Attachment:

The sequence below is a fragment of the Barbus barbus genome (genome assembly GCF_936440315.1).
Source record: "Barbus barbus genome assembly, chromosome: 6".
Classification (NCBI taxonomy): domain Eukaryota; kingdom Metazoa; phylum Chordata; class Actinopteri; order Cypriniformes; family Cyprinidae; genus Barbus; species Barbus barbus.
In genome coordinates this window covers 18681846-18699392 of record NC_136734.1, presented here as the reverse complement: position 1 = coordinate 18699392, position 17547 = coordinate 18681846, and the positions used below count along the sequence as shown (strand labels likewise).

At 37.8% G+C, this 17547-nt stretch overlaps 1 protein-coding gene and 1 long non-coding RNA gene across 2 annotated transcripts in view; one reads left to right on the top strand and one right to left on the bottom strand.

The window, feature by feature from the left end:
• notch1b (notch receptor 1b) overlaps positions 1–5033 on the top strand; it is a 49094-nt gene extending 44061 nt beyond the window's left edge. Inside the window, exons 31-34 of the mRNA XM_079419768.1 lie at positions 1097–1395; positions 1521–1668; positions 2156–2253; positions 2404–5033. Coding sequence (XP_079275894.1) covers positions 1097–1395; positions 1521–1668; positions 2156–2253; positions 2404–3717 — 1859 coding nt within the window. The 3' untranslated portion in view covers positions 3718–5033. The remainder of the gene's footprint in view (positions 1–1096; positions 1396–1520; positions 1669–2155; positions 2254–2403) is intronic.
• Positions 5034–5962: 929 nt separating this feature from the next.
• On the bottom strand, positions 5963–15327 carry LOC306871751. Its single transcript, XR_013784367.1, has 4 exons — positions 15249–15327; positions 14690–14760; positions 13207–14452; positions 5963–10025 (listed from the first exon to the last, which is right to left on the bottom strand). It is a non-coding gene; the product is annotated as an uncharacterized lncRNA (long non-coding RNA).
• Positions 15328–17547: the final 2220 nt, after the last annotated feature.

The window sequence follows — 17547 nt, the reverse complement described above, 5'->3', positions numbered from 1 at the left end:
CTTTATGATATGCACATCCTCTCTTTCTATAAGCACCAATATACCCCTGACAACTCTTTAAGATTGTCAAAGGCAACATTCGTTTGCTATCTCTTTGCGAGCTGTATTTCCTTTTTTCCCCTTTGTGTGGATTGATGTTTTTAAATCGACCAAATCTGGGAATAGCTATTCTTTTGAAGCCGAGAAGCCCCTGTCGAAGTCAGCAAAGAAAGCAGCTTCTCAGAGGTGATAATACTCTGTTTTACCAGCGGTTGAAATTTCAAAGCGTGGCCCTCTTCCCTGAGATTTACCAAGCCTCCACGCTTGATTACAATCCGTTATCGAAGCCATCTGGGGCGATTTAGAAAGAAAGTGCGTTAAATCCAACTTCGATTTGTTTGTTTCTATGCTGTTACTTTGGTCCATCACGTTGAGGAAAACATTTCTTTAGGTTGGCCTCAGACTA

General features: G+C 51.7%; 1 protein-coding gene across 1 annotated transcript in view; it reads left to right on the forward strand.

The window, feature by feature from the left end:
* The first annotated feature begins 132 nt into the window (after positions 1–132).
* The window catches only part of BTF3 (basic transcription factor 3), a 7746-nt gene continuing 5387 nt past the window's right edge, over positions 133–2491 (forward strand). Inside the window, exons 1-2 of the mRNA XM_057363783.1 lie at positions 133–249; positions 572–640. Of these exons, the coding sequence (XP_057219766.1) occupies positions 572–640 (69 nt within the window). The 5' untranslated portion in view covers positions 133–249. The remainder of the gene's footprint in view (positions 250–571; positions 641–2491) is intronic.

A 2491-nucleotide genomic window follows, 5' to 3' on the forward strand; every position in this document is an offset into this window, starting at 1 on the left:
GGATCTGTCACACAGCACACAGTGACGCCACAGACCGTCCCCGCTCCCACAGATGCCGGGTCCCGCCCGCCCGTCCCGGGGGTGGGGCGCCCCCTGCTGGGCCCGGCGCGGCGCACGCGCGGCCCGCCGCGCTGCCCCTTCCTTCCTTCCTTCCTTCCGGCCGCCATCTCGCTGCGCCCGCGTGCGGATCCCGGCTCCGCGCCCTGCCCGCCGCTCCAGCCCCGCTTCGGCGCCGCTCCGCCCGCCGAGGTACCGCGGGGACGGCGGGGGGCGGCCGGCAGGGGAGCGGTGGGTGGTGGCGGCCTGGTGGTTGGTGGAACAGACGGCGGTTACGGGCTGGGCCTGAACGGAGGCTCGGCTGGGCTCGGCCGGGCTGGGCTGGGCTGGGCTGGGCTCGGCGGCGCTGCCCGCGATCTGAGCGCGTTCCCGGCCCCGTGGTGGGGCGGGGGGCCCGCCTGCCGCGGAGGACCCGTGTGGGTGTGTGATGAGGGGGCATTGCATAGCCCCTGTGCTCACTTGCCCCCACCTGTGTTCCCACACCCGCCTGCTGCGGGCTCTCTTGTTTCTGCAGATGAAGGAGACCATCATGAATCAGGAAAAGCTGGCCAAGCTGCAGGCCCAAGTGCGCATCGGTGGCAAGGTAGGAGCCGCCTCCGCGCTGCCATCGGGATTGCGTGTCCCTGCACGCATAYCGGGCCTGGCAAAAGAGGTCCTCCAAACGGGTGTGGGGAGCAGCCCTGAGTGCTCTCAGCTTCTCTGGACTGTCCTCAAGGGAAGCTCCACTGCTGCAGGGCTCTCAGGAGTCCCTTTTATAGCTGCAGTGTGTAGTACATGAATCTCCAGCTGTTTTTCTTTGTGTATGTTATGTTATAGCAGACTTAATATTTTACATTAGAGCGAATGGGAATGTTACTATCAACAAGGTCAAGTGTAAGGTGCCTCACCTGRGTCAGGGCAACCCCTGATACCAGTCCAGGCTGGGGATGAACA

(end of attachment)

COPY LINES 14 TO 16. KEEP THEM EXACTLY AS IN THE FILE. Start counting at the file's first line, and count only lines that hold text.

The window, feature by feature from the left end:
* The first annotated feature begins 132 nt into the window (after positions 1–132).
* The window catches only part of BTF3 (basic transcription factor 3), a 7746-nt gene continuing 5387 nt past the window's right edge, over positions 133–2491 (forward strand). Inside the window, exons 1-2 of the mRNA XM_057363783.1 lie at positions 133–249; positions 572–640. Of these exons, the coding sequence (XP_057219766.1) occupies positions 572–640 (69 nt within the window). The 5' untranslated portion in view covers positions 133–249. The remainder of the gene's footprint in view (positions 250–571; positions 641–2491) is intronic.